Shaykh Ibn al-‘Arabi has invested a number of people with his khirqa. He provides 14 names in the beginning of his Diwan, whereof 13 are women. He has applauded all of these women - with the exception of Zumurrud, because of her abandoning the khirqa he had passed to her – as genuine aspirants on the Sufi path.
This is the poem he wrote for his murid Fatimah who received one of these khirqa’s:
You adorned Fatimah with the garment of piety and guidance,
I do not see anyone more deserving of the apparel of virtue.
You clothed her with the exalted and supreme mantle,
Casting all ills from her heart.
Between substance and accident she learned virtue from me,
Suffering, by God, in discipleship.
I asked God to give me a daughter
And he obliged me with her.
I beseech nothing for her, except Him,
So let her give thanks for the providence of the Compassionate.
This is the poem he wrote for his murid Dunya who received one of these khirqa’s:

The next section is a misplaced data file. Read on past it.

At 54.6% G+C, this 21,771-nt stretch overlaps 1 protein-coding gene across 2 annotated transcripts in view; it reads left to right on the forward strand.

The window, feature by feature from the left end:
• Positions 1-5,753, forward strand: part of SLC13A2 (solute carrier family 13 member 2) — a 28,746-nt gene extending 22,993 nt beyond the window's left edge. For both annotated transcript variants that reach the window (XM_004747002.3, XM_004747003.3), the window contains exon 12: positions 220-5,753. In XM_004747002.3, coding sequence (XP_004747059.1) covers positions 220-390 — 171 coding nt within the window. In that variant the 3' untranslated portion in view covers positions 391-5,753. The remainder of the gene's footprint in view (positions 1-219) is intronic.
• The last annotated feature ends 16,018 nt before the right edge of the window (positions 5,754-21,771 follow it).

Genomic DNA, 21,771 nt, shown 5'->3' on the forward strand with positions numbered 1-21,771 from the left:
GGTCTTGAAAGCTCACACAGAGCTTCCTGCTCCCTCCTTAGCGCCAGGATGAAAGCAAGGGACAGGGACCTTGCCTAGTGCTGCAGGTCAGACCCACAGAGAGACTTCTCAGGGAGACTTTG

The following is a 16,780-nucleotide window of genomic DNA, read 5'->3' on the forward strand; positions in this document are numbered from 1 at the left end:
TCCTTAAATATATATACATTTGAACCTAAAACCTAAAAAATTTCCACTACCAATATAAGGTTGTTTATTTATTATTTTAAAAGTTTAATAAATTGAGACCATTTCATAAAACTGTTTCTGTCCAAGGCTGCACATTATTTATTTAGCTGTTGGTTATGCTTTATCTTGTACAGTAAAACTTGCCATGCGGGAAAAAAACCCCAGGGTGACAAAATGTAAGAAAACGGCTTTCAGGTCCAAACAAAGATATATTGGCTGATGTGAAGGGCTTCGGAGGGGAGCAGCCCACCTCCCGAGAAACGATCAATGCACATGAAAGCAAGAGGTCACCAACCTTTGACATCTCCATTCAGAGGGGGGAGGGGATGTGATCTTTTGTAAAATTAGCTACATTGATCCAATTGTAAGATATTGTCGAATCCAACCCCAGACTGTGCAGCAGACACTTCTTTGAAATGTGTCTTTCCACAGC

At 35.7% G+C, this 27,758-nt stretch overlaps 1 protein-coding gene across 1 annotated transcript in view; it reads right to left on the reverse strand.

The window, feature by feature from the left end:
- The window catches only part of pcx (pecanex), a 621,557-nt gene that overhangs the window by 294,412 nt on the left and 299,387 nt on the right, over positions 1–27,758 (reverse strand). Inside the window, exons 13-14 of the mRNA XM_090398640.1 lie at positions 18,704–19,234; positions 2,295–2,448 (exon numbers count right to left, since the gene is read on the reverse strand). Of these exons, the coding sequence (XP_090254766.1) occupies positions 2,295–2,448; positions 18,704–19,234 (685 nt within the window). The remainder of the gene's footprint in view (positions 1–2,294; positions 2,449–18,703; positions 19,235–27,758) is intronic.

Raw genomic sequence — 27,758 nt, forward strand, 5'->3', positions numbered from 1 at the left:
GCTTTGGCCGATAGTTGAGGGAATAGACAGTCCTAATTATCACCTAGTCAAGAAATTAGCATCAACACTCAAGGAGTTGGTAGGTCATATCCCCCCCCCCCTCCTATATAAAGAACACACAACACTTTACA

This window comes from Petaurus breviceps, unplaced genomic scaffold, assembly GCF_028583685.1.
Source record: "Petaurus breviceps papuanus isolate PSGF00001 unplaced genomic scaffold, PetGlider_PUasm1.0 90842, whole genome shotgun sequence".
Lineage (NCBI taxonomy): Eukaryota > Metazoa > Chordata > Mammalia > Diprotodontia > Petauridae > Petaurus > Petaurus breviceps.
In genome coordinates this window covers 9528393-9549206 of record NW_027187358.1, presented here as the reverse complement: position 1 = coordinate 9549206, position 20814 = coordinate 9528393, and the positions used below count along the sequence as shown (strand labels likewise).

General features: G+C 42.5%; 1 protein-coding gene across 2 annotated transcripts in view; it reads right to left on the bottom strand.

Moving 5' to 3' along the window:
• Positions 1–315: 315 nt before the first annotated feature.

I adorned my daughter Dunya
With the garment of faith and reverence.
Perchance I will see her grow by what God had compelled.
Surely this world of yours
Is an abode of trials and tribulation.
If you drink the water of life to quench your thirst.
Instead, if you merely breathe it in,
It will be more joyous and nourishing,
Truly slaking your thirst.
This is the poem he wrote for his murid Safiyya who received one of these khirqa’s:
Wearing this cloak of the mendicants
Safiyya adorns herself with the raiment of trust,
Surpassing all her peers in virtues acquired,
Discarding all vices.
Sanctified by the harmony of character and creation,
She embodied the epitome of the names.
‘Little sister of the Virgin’
Angels to her sanctuary announced.
Untouched by suspicion, chaste,
Honoured as the sister of the ‘red-cheeked one’.
Nightly tidings from angels descending,
Bequeathed the legacy of the prophets to her.
This is the poem he wrote to another of his female murids who received one of these khirqa’s:
A maiden was wrapped at our hand
In a khirqa with which she attained
The essence of perfection.
An exalted religious khirqa,
Elevating her to the station of men.